Showings 

(TN Code § 66-28-403(e)(5)

Landlords must disclose in the lease agreement their right to enter the unit within the final 30 days of the rental agreement for the purpose of showing the unit to prospective tenants. If the landlord does not make this disclosure or does not give at least 24 hours’ notice before entering, they may not enter.  

Rent and Fees 

  • Rent Due Date: Rent in Tennessee is due on the first of the month, unless the lease agreement says otherwise (TN Code § 66-28-201(c)).  
  • Application Fees: Rental application fees are not regulated in Tennessee.  
  • Rent Increases: There is no statewide rent control in Tennessee. There are also no laws dictating whether landlords must provide advanced notice of rent increases. However, it is illegal to raise rent in retaliation against a tenant for submitting a complaint or using legal remedies (TN Code § 66-28-514).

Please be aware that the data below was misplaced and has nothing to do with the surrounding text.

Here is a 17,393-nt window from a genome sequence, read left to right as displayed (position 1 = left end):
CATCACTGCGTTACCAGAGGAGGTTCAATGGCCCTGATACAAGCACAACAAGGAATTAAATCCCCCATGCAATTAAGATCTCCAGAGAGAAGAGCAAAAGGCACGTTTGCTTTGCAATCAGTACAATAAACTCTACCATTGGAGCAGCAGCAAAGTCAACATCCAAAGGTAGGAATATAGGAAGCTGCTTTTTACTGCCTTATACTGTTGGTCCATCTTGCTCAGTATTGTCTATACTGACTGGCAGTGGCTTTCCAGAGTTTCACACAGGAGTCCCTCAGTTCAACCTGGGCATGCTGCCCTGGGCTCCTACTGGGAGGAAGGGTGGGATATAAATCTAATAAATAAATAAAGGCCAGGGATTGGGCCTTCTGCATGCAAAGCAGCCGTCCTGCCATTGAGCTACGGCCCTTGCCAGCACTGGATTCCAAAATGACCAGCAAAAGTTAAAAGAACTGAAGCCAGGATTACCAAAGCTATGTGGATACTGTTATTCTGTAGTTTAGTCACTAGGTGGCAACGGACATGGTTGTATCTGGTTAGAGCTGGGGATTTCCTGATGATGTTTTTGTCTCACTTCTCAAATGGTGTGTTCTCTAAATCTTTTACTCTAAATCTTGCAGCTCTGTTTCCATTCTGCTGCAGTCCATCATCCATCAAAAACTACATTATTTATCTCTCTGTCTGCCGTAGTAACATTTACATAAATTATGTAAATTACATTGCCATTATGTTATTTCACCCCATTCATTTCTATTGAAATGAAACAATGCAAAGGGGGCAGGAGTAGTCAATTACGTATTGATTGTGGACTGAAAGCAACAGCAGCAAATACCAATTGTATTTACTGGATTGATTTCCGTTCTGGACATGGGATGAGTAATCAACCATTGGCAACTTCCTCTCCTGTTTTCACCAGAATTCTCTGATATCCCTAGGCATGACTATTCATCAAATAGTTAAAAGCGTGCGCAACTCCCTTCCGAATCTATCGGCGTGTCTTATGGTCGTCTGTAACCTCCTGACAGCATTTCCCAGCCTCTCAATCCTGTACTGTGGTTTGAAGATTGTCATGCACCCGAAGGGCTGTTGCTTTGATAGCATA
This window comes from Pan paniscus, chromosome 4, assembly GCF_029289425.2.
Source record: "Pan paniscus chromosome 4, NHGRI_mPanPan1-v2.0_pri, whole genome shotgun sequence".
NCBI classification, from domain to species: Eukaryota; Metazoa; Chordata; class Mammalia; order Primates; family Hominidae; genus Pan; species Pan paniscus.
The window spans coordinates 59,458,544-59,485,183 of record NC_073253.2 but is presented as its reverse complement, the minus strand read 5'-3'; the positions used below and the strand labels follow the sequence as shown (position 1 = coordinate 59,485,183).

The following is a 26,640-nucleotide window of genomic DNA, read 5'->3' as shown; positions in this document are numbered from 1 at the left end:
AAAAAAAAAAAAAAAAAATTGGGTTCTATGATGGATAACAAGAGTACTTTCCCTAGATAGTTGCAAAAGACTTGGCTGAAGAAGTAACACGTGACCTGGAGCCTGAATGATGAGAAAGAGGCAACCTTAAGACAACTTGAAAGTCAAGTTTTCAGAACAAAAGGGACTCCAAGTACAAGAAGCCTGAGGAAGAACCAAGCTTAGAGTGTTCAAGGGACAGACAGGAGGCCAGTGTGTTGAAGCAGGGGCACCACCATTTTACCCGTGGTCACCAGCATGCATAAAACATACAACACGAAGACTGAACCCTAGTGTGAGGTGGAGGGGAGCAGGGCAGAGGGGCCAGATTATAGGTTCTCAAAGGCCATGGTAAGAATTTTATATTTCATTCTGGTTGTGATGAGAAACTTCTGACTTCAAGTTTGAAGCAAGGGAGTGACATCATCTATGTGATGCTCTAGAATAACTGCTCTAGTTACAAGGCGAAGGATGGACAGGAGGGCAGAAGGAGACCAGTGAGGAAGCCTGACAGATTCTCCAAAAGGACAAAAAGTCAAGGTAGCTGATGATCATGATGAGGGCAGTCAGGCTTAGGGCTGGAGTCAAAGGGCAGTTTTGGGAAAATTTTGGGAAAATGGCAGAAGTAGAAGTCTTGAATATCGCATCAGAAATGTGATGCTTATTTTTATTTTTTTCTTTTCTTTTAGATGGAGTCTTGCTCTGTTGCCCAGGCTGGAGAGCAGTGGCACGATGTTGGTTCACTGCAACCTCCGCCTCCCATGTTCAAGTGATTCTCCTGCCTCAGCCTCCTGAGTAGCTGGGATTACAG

• Late Fees: Late fees in Tennessee may not exceed 10% of the amount of rent past due (TN Code § 66-28-201(d)). 
  • Grace Period: 5 days (TN Code § 66-28-201(d)). 
  • NSF/Bounced Check Fee Maximum: If the tenant’s rent check bounces, the landlord may charge a fee of up to $30 (TN Code § 47-29-102).  
  • Withholding Rent/Repair and Deduct: If the landlord fails to supply essential services (gas, heat, electricity, etc.), the tenant may send the landlord a notice specifying the breach. The tenant also has three options: they may arrange for services during the noncompliance and deduct the cost from rent, they may recover damages based on the fair rental value of the unit, or they may find reasonable substitute housing and be excused from paying rent during the noncompliance. These remedies do not apply if the condition was caused by the tenant (TN Code § 6-28-502). 

Security Deposits